042215 Cuba – Region Status Report

The risk information in this report is retrieved from U.S. Department of State, the U.S. Centers for Disease Control and Prevention, the World Health Organization, and International SOS. It provides general guidance for UT Dallas travelers. Please note the revision date of this report, printed on the title of the post with format (mmddyy),  and go to the direct sources listed above for the most up-to-date information.  The information in this report may change without prior notice.

UT Dallas travelers and trip organizers of a trip to this location are encouraged to use this report, the sources listed above and the Traveler Toolkit in the development stages of: a study abroad program, pre-departure Orientations, mitigation and prevention training, as well as group and personal emergency management plans.

Report Sections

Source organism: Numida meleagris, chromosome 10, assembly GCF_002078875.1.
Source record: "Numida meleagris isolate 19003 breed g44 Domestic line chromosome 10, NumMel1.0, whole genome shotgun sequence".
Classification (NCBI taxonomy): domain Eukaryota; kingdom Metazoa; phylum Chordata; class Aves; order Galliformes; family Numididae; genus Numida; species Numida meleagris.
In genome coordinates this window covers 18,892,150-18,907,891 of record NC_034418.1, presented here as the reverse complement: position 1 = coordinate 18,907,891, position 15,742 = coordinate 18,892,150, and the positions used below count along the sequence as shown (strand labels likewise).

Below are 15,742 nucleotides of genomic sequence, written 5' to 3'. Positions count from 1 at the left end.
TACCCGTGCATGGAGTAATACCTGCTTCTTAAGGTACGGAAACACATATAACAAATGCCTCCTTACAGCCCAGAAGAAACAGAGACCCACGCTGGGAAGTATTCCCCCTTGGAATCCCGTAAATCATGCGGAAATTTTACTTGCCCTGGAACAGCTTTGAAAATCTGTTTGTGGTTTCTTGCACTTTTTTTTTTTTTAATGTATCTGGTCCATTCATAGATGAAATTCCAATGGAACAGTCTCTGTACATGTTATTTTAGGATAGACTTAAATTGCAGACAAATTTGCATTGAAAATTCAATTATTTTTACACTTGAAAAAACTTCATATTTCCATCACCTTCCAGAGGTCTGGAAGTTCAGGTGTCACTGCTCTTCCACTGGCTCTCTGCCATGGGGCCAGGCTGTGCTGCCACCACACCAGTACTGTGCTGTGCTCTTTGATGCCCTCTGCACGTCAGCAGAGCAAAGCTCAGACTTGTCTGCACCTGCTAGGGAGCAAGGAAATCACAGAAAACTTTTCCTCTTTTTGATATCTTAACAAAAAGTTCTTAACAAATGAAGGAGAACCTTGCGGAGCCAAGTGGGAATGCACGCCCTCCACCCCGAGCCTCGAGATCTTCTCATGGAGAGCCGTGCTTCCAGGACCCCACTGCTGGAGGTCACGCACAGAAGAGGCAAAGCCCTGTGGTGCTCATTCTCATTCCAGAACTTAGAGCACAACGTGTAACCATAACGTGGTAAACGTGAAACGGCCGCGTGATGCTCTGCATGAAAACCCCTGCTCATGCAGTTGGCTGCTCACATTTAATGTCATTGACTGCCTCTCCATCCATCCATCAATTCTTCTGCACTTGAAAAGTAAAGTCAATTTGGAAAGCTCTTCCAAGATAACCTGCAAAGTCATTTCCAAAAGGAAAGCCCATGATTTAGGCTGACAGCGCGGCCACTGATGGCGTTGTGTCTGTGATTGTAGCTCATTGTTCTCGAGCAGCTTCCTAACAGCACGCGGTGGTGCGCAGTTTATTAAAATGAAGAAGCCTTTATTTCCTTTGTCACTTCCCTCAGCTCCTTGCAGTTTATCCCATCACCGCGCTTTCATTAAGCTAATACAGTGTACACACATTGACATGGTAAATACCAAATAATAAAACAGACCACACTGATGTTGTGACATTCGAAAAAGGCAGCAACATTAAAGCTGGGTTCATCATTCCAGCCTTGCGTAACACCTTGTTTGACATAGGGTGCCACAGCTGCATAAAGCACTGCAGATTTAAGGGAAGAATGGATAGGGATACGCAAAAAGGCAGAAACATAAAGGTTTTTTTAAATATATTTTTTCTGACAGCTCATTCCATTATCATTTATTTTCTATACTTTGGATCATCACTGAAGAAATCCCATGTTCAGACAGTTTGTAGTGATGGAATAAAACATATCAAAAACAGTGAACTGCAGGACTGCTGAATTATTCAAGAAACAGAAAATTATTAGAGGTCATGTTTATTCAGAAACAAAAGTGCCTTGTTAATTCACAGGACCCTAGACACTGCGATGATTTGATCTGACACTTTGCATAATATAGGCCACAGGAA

Exit, Entry and Visa Requirements

  • Passport. A valid passport is required for entry into Cuba.
  • Visa. Contact the  Cuban Interests Section in Washington to determine the appropriate type of visa required for your purpose of travel.
  • Entry Restrictions. Persons subject to U.S. jurisdiction must be licensed or be exempt from licensing requirements. UT Dallas students, faculty and staff can check the Travel to Cuba webpage to determine if their travel purpose fits under the General License for Educational Activity.
  • Dual Nationality. The Cuban government requires U.S.-Cuban dual citizens to enter and depart Cuba using a Cuban passport. However, such persons must use their U.S. passports to enter and depart the United States. Dual nationals should be aware if requested to sign “repatriation” documents, that the Government of Cuba views a declaration of repatriation as a legal statement on the part of the dual national that he or she intends to resettle permanently in Cuba.

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Safety and Security

  • Public demonstrations. There are no guarantees that a demonstration will not turn violent. Avoid demonstrations. Get relevant alert messages through the International SOS Assistance App.